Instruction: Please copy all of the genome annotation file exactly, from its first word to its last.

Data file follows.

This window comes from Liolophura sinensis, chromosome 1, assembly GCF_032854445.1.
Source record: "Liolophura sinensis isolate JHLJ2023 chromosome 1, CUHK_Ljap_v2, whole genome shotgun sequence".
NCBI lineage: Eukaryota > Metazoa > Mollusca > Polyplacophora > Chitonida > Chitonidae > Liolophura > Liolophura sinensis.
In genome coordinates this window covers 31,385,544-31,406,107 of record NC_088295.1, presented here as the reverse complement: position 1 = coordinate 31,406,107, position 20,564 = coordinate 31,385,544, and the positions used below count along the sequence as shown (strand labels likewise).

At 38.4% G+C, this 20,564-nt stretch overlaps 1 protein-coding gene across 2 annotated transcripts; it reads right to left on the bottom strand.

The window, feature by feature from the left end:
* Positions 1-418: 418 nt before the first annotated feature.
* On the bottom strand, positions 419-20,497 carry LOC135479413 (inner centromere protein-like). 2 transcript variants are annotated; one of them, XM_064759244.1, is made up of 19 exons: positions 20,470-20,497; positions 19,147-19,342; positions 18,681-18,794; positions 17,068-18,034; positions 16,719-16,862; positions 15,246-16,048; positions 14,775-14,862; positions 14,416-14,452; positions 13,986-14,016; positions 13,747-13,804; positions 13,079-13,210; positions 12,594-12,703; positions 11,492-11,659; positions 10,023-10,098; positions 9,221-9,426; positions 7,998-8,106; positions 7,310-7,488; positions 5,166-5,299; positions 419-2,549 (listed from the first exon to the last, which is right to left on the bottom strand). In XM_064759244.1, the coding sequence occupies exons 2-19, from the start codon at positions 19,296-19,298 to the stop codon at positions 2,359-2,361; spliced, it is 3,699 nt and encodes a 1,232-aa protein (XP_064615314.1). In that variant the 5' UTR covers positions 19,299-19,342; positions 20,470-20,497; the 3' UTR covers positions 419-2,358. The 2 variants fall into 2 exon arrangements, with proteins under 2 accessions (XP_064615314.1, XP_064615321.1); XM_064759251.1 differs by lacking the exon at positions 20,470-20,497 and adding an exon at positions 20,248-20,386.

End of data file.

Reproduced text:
This window comes from Liolophura sinensis, chromosome 1, assembly GCF_032854445.1.
Source record: "Liolophura sinensis isolate JHLJ2023 chromosome 1, CUHK_Ljap_v2, whole genome shotgun sequence".
NCBI lineage: Eukaryota > Metazoa > Mollusca > Polyplacophora > Chitonida > Chitonidae > Liolophura > Liolophura sinensis.
In genome coordinates this window covers 31,385,544-31,406,107 of record NC_088295.1, presented here as the reverse complement: position 1 = coordinate 31,406,107, position 20,564 = coordinate 31,385,544, and the positions used below count along the sequence as shown (strand labels likewise).

At 38.4% G+C, this 20,564-nt stretch overlaps 1 protein-coding gene across 2 annotated transcripts; it reads right to left on the bottom strand.

The window, feature by feature from the left end:
* Positions 1-418: 418 nt before the first annotated feature.
* On the bottom strand, positions 419-20,497 carry LOC135479413 (inner centromere protein-like). 2 transcript variants are annotated; one of them, XM_064759244.1, is made up of 19 exons: positions 20,470-20,497; positions 19,147-19,342; positions 18,681-18,794; positions 17,068-18,034; positions 16,719-16,862; positions 15,246-16,048; positions 14,775-14,862; positions 14,416-14,452; positions 13,986-14,016; positions 13,747-13,804; positions 13,079-13,210; positions 12,594-12,703; positions 11,492-11,659; positions 10,023-10,098; positions 9,221-9,426; positions 7,998-8,106; positions 7,310-7,488; positions 5,166-5,299; positions 419-2,549 (listed from the first exon to the last, which is right to left on the bottom strand). In XM_064759244.1, the coding sequence occupies exons 2-19, from the start codon at positions 19,296-19,298 to the stop codon at positions 2,359-2,361; spliced, it is 3,699 nt and encodes a 1,232-aa protein (XP_064615314.1). In that variant the 5' UTR covers positions 19,299-19,342; positions 20,470-20,497; the 3' UTR covers positions 419-2,358. The 2 variants fall into 2 exon arrangements, with proteins under 2 accessions (XP_064615314.1, XP_064615321.1); XM_064759251.1 differs by lacking the exon at positions 20,470-20,497 and adding an exon at positions 20,248-20,386.